I think the two things that have made all this work for me are:
1. Diversifying. My disposition is to be an incurable generalist, and I’ve gradually persuaded people to let me do a variety of different stuff – I started as a writer, became an editor, then a designer, and now even occasionally a coder, and bluff my way through all four, thanks to some lucky opportunities, reliable contacts and I suppose some sort of facility for picking things up.
2. Loyalty. Although inevitably clients come and go, there are three or four people/organisations I’ve worked with from only about six months after I went freelance, and these people have been good to me – and hopefully I’ve been good to them too, sometimes putting business their way too, and trying to be dependable. This pays the bills, and allows time for doing other stuff as it comes up, and all the other daft stuff I get up to. I’m hugely grateful to these people, and the occasional boredom is a very fair price for years of work. Boredom, I think, is a factor in any job, and finding the right kind of tolerable boredom (at least if you have an attention span as piscine as mine) is a crucial strategy.
This year, as I say, I’m slightly anxious, but recently I’ve started looking around for extra work in a way I’ve not really done since I started – so it’s an exciting time for reboot, and a challenge to work out how to find new work (I have one particular new angle to help with that – more another time maybe). Luckily it’s driven by foresight rather than sheer necessity – so far.
Sometimes I think being a specialist is better than a generalist. So many people (writers, I’m mainly thinking of) identify an area of interest and nurture an expertise for which people then come knocking. Somehow that just isn’t me, so I’ll have to keep up this fly-by-night approach somehow instead. Wish me luck!
9 thoughts on “One small step for mankind, one big leap for Hat”
I think the only true path for the likes of you and me is the dilettante one: we’re not really generalists or specialists but rather there are obscure specialised areas where we are expert and based on this, we can blag the rest.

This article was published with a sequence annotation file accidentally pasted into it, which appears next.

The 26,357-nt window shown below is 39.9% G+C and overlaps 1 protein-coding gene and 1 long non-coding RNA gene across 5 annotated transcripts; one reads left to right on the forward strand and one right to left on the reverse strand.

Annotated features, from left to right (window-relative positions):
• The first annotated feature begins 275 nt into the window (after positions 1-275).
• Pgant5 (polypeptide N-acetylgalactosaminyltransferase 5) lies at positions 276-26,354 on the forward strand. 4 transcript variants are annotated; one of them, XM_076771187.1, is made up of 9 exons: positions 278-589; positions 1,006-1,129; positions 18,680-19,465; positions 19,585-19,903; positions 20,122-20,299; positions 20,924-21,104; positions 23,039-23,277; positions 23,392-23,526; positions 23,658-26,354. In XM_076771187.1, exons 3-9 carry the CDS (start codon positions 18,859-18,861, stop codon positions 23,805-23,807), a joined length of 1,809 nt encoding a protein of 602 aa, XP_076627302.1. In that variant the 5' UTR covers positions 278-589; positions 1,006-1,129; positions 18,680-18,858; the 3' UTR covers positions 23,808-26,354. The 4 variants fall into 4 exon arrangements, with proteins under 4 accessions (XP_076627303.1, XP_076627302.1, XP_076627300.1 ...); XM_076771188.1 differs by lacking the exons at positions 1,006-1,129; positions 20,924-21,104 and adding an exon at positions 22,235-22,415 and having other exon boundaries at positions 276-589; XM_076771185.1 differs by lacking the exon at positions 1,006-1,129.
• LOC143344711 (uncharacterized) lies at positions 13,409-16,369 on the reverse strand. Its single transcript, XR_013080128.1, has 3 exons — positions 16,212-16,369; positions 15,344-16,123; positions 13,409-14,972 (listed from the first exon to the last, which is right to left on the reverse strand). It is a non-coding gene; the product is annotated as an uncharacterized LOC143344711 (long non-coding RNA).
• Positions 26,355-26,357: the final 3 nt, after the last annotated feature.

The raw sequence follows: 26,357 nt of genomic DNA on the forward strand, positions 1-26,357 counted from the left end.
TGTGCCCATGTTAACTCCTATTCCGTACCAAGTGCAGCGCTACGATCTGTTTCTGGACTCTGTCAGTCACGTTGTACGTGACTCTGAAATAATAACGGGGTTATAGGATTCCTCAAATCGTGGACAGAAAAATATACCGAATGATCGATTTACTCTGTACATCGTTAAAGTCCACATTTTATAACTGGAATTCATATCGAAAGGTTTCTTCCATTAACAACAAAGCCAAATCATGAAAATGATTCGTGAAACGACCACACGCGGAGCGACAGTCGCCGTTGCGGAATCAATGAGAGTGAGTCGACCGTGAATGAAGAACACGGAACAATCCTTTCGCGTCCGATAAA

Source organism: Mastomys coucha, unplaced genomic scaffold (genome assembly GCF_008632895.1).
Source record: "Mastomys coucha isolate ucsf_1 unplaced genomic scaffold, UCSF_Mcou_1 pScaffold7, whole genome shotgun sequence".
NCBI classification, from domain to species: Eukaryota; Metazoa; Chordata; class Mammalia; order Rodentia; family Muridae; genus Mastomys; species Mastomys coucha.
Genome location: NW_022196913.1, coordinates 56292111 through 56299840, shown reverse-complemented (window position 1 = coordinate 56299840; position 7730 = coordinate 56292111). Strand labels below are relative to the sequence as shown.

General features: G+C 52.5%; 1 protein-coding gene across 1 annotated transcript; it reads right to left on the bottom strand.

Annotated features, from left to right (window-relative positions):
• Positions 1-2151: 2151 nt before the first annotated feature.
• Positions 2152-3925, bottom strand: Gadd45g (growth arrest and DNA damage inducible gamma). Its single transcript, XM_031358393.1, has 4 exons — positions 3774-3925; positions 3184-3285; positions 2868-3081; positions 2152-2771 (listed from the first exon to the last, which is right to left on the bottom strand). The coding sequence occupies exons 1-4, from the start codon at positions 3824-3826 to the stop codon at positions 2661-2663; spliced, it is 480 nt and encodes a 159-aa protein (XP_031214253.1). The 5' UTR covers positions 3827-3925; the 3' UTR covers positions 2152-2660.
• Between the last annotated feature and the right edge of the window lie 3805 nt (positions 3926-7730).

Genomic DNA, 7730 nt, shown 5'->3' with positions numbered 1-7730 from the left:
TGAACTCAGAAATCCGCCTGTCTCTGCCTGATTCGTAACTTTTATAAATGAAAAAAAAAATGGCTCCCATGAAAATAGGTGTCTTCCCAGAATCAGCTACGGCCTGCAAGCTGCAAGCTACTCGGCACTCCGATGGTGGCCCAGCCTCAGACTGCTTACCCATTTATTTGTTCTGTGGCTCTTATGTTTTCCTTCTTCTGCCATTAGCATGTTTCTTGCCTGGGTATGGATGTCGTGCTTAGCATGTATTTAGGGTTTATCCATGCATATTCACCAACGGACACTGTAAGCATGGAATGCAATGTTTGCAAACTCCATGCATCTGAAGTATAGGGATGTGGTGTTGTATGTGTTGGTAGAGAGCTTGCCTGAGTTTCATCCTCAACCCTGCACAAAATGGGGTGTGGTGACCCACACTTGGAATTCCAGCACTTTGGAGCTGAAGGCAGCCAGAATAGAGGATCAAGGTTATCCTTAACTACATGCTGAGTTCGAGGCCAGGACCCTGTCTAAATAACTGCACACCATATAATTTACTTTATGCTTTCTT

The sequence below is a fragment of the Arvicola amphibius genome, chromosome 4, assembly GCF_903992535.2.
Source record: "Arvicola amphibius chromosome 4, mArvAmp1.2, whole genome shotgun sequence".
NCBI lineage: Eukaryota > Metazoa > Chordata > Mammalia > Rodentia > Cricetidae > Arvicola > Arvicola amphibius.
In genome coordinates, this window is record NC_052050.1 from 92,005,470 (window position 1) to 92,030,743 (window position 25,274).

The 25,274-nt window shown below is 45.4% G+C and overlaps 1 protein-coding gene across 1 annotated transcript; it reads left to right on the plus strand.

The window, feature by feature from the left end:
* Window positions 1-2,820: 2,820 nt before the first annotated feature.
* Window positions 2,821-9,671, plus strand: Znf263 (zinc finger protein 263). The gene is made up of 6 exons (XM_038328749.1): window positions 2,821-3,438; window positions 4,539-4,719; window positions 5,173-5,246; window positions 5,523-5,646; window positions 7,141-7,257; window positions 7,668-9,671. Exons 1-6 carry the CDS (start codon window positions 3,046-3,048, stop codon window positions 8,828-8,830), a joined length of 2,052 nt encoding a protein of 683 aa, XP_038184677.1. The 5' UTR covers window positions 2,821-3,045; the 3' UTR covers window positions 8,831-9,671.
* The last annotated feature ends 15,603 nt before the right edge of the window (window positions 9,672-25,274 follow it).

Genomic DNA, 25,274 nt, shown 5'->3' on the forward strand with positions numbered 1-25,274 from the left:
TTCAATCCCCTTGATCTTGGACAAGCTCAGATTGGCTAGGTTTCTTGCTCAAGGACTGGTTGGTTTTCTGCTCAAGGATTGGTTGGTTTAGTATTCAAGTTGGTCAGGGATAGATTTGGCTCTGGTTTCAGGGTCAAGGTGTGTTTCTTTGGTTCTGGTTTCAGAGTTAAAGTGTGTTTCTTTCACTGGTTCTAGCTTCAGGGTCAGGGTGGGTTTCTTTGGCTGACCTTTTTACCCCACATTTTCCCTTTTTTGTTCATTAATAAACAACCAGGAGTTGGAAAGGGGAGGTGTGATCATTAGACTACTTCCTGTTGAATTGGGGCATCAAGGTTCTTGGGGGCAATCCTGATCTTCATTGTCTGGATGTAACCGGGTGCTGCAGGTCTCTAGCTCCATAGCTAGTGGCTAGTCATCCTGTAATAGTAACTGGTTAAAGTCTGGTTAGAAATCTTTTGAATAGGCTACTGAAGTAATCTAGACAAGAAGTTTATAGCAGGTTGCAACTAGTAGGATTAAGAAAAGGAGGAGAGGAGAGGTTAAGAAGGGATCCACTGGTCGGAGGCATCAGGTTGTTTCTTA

I’m currently feeling gently terrified. When I decided to go freelance six months ago, I think it was definitely the right choice for me – it allowed me to develop a better relationship with my three main schools (both students and staff – my old post could get a bit lonely when I only saw people once a week and most staff wondered who the strange person in the corner of the staffroom was!)
It also allowed me to take on a variety of exciting projects, like the Ballet Boyz project I’m working on at the moment, and finally it does allow me to get paid something approaching market rate instead of peanuts.
With all these advantages, however, comes a certain lack of stability, and I’m feeling a bit nervous about the short-term future now. On the one hand, it’s quite a useful time to be working in the public sector, as large amounts of money have already been committed to promoting a variety of physical activities “in the run-up to 2012” (and although I would generally protest that my discipline is an art, I will happily call it a sport if somebody pays me to do so). On the other hand, I can see the funding situation getting bleaker and bleaker in the next few years. It’s already started, and the current crisis isn’t going to make that any better.
So let’s just say I’m keeping one eye on the permanent jobs market right now.
Sorry, should have added my good lucks to you too, of course! Yes, tricky times… I always keep at least the corner of an eye on jobs, and there’s one of my regulars I’d turn to first if I needed one, but as I say, hopefully it won’t come to that. I really hope it works out for you too!
Thanks for good wishes! I do think I’m more naturally inclined to work this way, but it does leave one bouncing around from project to project – fine when times are flush and you can pick and choose, but worrying when times are less so.
I think in the next couple of years I might anyway want to move into something more like education management (or even consultancy – in the sense of one you consult rather than one who does nothing all day!) rather than chalkface deliivery. I’m getting a bit old and stiff for all this endless jumping around….
Oh, thank you very much! It’s nice to have kind words on what is essentially a solitary path 🙂
Best of luck with your next ten year too. I hope you find a good balance and exciting new things.
Congratulations on the ten years! The first ten years are the worst, so they say. Then the second ten years, they’re the worst too. The third ten years you don’t enjoy at all. After that it goes into a bit of a decline.
I’d like to add to your list of factors-that-make-freelancing-work:
3. A plausible manner (combined with a talent for sounding like you know more than you really do, you’re more experienced than you really are and you’ve done more preparation than you really have).
4. The ability to stop at “good” or even “OK” and not keep working towards “perfect”
5. Putting yourself out there – on the web and in real life
I’m still working on it, but your ten-year landmark is something to aspire to.
Yes, yes, definitely agree with all these! Oh, and good luck with the NUJ thing (sorry, too lazy/busy to post in the right place…)
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